Children today will have a lifetime of cell phone usage. It makes common sense that, unlike their parents, they will be exposed to far more electromagnetic radiation. Cell Phones are not going away. It is silly to think technology would regress. So, parents have a few choices: When children will start using them and how they will be used. Make informed decisions, as parents, as to when this piece of technology is necessary for your child. It can certainly be used at a young age, but are the risks worth the convenience. Realize that once a child has a cell, lacking strict control, it will be utilized more and more with each passing
"How" is just as important as "when."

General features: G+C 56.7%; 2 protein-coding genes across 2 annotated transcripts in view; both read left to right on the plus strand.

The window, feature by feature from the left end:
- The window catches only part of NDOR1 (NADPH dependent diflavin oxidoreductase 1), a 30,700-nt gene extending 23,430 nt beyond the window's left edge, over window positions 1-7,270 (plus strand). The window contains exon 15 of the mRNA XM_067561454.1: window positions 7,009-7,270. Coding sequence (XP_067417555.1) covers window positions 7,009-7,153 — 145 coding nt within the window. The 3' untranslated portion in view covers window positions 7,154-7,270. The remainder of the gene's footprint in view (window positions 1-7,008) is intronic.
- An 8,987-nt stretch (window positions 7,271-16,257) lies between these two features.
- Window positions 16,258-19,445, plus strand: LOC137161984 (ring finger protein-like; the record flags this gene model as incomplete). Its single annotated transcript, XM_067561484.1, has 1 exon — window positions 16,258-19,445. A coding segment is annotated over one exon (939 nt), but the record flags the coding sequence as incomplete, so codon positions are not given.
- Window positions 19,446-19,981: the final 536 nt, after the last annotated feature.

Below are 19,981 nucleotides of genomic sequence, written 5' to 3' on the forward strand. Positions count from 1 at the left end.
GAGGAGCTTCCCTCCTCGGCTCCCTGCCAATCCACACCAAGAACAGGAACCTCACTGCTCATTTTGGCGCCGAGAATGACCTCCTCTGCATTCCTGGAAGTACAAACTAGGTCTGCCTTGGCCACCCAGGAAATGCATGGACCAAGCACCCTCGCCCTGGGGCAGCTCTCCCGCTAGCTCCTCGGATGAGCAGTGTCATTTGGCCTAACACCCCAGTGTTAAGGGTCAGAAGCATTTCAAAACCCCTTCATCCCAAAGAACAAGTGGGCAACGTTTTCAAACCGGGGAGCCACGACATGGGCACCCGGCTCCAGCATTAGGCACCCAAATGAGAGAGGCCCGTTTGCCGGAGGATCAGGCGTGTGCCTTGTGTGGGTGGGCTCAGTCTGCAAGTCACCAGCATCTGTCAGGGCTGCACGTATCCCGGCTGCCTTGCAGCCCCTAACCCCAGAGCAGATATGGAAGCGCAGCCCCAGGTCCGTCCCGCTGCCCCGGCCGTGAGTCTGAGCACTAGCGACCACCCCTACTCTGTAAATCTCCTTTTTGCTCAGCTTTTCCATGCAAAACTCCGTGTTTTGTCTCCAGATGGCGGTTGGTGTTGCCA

Doctors recommend using an earpiece instead of holding the phone to the ear (not a Bluetooth variety). Some cell phone manufacturers even include in the instruction manual to hold the phone 1/8 inch from the ear. How often do you see that happen? Speakerphone is a good viable option for children. It may limit it's usage somewhat, but is far safer. Also, experts suggest a contract written by parents and signed by children outlining phone usage. This contract includes punishments for violations and the right to cancel the cell phone, if rules are disobeyed. This is a "user's license" not unlike a driver's license. A responsible parent would never just hand over the keys to a car and say, "Be safe"! There are rules to obey for the privilege, such as safety guidelines (including photo sending, downloading and driving use), cost responsibilities, app purchases, web surfing, videos, hours of use, whom may have their number, texting privileges and limits, school rules and answering parental calls. Technology opens a world of possibility, but it takes intentional parenting to help children navigate it safely.